Justin Sporrer, M.D., director of functional neurosurgery at Baptist Health Miami Neuroscience Institute


Dr. Sporrer, who specializes in general neurosurgery, functional neurosurgery and treating movement disorders with deep brain stimulation (DBS) and high-intensity focused ultrasound (HIFU), says he’s grateful to work with a resource such as Dr. Torres-Russotto – especially with something as complex as Parkinson’s disease.


“It’s really important for patients with Parkinson’s disease to see a specialist who is up to date with all the technology, the latest medications and the latest management, and who has easy access to all of the available treatments, including neurosurgery,” Dr. Sporrer says. “Dr. Torres-Russotto is one of the country’s leading authorities on movement disorders and tremors.”


How deep brain stimulation works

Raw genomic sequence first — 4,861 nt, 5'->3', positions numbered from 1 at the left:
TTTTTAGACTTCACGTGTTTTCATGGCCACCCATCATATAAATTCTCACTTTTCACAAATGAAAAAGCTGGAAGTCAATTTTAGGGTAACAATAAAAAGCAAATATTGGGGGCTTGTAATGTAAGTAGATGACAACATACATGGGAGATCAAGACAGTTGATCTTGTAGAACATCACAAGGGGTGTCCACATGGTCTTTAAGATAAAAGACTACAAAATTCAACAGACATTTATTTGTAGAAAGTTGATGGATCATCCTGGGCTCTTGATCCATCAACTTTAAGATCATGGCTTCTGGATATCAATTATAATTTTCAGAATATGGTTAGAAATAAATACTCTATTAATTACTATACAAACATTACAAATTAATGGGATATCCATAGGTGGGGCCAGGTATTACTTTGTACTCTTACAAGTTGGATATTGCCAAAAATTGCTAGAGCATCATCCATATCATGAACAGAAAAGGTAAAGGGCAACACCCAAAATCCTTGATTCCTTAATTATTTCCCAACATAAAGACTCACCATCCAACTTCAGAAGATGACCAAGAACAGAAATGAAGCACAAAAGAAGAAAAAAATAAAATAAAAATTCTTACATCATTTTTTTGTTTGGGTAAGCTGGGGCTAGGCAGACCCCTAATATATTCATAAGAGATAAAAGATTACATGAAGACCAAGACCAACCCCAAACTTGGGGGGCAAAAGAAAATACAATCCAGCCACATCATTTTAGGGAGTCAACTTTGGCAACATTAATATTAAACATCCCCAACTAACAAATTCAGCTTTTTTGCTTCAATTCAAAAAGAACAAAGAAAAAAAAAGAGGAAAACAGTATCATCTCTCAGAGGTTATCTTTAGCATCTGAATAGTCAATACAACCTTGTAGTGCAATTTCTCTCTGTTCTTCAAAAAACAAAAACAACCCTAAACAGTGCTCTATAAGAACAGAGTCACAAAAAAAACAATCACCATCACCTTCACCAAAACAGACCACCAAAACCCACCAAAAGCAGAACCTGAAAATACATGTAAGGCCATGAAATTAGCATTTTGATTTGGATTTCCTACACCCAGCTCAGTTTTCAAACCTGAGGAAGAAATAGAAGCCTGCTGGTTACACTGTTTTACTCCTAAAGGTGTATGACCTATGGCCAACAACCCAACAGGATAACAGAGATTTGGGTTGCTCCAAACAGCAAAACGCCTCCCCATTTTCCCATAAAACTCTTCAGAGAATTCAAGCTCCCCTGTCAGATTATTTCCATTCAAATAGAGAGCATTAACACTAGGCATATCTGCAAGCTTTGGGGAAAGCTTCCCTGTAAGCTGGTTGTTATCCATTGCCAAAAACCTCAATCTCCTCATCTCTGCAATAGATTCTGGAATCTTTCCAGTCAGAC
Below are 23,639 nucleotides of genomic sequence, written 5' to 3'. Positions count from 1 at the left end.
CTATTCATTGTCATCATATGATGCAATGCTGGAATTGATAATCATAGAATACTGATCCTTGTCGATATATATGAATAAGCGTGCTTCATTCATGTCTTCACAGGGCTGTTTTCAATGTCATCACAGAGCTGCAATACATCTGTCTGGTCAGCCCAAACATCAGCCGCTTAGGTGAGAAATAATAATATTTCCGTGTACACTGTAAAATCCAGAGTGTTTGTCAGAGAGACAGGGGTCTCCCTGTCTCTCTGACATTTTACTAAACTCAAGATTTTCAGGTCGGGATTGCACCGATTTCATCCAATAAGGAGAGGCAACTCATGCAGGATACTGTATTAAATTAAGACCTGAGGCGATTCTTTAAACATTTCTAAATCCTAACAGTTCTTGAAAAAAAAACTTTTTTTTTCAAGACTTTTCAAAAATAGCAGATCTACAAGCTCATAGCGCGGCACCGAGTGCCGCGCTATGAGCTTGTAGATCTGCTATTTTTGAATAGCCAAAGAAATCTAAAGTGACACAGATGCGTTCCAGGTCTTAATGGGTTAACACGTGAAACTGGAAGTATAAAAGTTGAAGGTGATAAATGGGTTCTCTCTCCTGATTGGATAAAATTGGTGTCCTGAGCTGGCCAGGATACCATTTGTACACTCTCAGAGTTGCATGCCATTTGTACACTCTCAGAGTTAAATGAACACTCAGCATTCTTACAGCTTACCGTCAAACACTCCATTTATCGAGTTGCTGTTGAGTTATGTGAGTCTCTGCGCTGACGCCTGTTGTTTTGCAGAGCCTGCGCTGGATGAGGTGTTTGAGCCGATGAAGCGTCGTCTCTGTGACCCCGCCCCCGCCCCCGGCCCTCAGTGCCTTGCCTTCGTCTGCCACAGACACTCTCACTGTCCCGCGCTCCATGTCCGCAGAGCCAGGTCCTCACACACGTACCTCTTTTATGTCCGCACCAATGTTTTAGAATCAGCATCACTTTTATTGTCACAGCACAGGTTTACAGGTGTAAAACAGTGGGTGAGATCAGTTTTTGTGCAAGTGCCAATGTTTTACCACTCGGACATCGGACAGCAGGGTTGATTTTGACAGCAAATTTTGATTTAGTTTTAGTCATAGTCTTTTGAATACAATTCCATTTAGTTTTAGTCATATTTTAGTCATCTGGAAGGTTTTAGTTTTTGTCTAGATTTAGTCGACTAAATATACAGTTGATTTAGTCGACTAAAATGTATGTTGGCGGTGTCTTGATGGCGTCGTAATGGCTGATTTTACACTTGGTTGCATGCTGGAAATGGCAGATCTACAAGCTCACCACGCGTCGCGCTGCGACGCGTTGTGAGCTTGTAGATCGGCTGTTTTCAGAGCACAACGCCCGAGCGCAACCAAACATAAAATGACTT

Using the analogy of the brain as motor, Dr. Sporrer describes DBS as a way to “jump-start” dopamine production in the brain.


“With Parkinson’s disease, you’re losing the cells that make dopamine, which I think of as the fuel that runs that motor,” he explains. “What happens to that motor when it runs out of fuel? It starts to move slower, it sputters and then it stops altogether. DBS stimulates that circuit with electricity so that the patient doesn’t need as much dopamine in the first place.”


Computer-aided view of electrodes implanted in Ms. Velasco's brain to relieve symptoms of Parkinson's disease


DBS is a “fairly straightforward operation,” according to Dr. Sporrer, who has performed hundreds of the procedures over the years. “We don’t even need to shave the hair but we do place a temporary ring on the patient’s head to keep it steady during the operation, which entails making a very small hole in the skull so that we can introduce this electrode deep into the brain.”